Ana-Maria (“Ami”) Baciu was 12 years old when she held oranges—and was assured, for the first time, that she could eat them all if that was her wish. The real treats for kids, however, said Ami, after teaching a class on living with the everyday deprivations of a Communist-ruled Romania, were Pepsi and chewing gum! For English teacher David Smith ’65, the treat of the day in his CSC classes was the lesson plan Ami executed with great success for students who are in the midst of reading and discussing George Orwell’s novel 1984.
After being introduced as a teacher at Romania’s very best high school, a leader of cross-cultural workshops held in Poland, and a translator of literature written in English, Ms. Baciu led the class in an exercise that yielded a list of values cherished by the students. She asked them to discuss how they would feel if survival depended on jettisoning one or both of the values which defined them. Then handouts were distributed, and students read firsthand accounts from At Home We Whisper (2000), a memoir by Stelian Tanase—one of at least a dozen accounts published since the fall of the Ceausescu regime in December 1989. (Throughout the memoir, Tenase juxtaposes passages from his own diary with accounts of the same days’ events as they were recorded in the approximately 500 pages of the file kept on him by the Securitate, Romania’s secret police.)
Responding to the passages, students then slowly generated a list of what Ami called “tools of oppression.” Soon enough, the discussion focused on describing the goals sought by a totalitarian regime; ultimately, each tool pointed to the same objective: to maintain power. “Does this look like fiction to you?” Ami asked. “It does to me. Either it confirms the legitimacy of Orwell’s literature, or it confirms the absurdity of a book like Orwell’s coming true.”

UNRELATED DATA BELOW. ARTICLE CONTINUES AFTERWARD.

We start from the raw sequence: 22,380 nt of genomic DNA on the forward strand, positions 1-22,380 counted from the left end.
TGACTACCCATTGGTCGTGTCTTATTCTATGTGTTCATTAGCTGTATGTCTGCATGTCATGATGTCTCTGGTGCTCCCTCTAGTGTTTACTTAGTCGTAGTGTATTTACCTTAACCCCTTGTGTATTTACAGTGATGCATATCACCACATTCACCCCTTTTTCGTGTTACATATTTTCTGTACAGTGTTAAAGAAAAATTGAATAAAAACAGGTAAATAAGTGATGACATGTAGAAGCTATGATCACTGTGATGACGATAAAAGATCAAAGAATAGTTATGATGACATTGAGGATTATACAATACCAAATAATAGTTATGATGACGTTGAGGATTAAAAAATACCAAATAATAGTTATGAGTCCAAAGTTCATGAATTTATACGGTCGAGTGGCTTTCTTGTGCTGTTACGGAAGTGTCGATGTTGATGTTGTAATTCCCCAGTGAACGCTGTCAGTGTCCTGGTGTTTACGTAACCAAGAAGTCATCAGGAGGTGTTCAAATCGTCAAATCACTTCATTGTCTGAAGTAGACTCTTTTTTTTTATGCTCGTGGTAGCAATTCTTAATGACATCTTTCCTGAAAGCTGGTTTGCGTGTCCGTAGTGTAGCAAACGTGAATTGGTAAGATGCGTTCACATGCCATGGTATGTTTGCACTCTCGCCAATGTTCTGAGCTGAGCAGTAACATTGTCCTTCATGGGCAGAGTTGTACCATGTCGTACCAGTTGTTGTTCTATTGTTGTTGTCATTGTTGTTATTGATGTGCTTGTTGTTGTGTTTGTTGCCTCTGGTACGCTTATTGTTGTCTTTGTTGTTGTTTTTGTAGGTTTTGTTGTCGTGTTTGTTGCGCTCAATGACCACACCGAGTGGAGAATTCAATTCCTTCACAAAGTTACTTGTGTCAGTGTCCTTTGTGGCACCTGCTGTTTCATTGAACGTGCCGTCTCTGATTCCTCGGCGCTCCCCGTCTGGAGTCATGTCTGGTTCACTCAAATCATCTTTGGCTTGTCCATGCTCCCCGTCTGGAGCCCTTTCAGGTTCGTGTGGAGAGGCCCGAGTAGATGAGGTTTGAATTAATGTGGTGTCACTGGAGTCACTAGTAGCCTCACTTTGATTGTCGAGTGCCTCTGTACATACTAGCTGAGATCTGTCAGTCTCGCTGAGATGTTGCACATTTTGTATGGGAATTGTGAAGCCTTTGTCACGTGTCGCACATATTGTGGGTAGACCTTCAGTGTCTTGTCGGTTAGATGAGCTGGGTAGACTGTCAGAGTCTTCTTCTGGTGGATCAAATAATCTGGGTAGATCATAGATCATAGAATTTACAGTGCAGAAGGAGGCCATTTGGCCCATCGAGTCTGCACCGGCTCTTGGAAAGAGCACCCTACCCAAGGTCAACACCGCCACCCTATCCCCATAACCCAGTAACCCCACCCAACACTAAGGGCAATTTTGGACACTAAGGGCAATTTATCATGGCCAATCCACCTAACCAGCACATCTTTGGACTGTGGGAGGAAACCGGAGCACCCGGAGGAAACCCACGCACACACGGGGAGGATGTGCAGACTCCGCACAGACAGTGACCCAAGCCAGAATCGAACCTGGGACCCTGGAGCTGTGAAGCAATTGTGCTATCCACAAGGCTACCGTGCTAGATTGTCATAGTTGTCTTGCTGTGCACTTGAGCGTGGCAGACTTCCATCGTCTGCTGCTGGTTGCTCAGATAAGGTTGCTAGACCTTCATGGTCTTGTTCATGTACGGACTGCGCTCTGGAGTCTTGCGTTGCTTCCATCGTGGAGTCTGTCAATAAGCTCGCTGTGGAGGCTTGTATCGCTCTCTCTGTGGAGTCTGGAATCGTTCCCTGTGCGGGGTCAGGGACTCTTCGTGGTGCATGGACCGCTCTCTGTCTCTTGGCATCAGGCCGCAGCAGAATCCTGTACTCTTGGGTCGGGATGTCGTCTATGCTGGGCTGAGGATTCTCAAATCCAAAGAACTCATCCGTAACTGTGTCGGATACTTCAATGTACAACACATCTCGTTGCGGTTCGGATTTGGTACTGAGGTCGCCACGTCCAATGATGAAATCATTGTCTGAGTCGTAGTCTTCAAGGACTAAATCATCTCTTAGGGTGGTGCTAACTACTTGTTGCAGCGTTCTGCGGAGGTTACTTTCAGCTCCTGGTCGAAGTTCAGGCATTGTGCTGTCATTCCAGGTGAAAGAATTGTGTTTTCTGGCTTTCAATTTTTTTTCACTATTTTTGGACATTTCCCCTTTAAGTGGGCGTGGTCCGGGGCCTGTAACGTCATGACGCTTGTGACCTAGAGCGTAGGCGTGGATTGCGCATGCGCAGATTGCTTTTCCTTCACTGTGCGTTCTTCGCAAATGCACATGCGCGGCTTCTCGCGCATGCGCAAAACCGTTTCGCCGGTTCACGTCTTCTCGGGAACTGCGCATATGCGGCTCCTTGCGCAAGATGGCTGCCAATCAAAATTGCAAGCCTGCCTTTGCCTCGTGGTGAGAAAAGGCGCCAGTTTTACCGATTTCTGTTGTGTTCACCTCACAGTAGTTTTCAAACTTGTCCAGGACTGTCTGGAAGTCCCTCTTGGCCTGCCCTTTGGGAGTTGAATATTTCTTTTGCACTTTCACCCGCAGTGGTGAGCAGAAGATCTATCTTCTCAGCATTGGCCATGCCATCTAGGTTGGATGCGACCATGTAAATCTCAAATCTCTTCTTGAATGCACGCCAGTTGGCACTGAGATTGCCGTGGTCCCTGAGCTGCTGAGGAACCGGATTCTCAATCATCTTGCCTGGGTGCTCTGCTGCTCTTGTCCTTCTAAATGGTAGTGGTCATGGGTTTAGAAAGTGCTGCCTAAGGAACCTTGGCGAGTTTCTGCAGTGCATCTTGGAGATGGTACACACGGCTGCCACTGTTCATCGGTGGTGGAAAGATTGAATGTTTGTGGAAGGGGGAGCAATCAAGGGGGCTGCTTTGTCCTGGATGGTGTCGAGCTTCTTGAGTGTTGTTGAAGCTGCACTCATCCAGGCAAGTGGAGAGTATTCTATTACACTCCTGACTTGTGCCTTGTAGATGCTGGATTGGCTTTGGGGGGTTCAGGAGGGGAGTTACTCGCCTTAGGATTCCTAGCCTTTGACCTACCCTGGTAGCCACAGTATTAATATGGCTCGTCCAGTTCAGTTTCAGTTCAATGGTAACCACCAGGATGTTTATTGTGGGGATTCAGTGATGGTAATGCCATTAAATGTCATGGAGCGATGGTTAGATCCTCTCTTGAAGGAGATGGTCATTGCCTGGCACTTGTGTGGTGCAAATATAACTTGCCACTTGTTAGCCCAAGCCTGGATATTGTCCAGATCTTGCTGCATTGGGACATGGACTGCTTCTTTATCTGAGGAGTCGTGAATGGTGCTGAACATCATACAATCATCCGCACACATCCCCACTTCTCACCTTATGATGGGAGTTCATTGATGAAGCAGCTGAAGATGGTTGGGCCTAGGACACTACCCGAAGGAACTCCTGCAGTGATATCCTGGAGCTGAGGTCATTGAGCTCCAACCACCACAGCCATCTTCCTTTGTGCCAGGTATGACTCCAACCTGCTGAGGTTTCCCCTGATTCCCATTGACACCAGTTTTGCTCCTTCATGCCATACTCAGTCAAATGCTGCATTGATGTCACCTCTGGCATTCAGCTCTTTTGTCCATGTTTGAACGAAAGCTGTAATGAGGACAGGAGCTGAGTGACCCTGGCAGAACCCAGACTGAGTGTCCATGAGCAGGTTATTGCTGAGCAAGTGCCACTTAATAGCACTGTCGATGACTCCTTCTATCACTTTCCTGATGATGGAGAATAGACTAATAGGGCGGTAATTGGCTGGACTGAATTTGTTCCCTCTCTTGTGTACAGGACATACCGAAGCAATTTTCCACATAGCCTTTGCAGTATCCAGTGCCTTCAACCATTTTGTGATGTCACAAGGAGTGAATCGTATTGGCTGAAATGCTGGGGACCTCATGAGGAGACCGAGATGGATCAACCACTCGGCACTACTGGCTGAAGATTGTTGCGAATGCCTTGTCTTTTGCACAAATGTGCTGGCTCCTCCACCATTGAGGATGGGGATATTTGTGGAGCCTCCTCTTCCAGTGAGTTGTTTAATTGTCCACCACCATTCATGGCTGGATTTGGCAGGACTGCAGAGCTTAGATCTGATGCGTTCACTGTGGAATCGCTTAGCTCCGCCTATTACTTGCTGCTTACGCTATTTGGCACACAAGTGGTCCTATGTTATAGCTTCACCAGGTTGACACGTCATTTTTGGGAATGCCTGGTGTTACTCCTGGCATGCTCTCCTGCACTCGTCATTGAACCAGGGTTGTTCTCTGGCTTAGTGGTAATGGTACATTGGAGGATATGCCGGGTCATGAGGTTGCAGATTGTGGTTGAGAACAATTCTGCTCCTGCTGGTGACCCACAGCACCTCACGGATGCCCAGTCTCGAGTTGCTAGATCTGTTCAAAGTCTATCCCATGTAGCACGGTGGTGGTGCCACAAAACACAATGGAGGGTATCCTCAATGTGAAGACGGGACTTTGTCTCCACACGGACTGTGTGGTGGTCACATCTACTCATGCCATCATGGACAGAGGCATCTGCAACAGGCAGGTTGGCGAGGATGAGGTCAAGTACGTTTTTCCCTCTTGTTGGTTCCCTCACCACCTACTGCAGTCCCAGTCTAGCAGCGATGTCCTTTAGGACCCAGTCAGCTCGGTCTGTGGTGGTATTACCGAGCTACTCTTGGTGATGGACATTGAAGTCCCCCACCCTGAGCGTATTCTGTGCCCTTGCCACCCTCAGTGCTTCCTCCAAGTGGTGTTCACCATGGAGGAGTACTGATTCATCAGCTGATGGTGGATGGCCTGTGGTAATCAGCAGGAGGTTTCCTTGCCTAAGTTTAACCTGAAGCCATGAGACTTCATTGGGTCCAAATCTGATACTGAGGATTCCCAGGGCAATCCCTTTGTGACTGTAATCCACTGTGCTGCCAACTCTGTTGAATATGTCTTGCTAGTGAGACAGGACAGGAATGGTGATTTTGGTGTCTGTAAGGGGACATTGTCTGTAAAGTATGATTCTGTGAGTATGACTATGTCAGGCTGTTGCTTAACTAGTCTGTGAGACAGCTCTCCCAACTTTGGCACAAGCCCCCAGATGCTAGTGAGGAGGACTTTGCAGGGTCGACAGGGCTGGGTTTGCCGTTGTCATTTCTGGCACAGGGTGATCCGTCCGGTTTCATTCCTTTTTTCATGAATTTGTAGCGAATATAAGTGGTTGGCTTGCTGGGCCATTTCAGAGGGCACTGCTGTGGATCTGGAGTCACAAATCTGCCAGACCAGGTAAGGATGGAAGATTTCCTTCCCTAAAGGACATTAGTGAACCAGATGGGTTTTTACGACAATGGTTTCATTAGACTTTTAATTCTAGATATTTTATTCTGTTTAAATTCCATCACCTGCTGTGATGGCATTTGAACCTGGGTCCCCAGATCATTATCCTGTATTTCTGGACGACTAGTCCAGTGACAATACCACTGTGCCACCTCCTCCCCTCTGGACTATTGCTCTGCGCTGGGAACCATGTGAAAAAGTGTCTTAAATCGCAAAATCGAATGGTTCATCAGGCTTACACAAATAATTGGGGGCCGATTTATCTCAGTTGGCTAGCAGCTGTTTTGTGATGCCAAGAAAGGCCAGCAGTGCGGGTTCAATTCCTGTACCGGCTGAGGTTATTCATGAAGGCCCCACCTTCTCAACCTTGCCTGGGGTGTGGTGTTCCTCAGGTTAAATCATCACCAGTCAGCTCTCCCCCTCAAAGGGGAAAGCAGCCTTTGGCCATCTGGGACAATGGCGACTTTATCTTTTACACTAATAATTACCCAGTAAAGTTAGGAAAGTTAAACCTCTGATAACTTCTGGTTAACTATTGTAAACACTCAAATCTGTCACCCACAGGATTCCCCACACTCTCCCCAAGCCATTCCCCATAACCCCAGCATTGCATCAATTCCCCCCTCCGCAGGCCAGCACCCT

When it came time to discuss the effects of totalitarian rule on individuals, students had no trouble recognizing how deprivations of information, food, privacy, electricity, or medical help would make people wary of each other, dependent upon the government, and also desperate to find alternative ways of surviving. When Ami returned to the list of values from the opening exercise, students watched as one after another of their cherished values became casualties of a powerful government’s abuses.
In commenting on growing up around adults who needed to stand in line as early as 3:00 a.m. for butter or milk—and would fight over oranges—Ami says that children were endlessly inventive. “We had lots of fun finding alternative ways of living. In a way, we were made creative.” When someone she knew brought home a prize commodity, friends would flock to the house. “We would have a feast!” Among other topics discussed were the different stages of a child’s “patriotic education,” the status assigned to “Heroine Mothers” who supported the government’s goals by bearing more children, and Ami’s watching evening cartoons broadcast from Bulgaria—which explains why all children grew up knowing how to say “Good night, children!” in Bulgarian.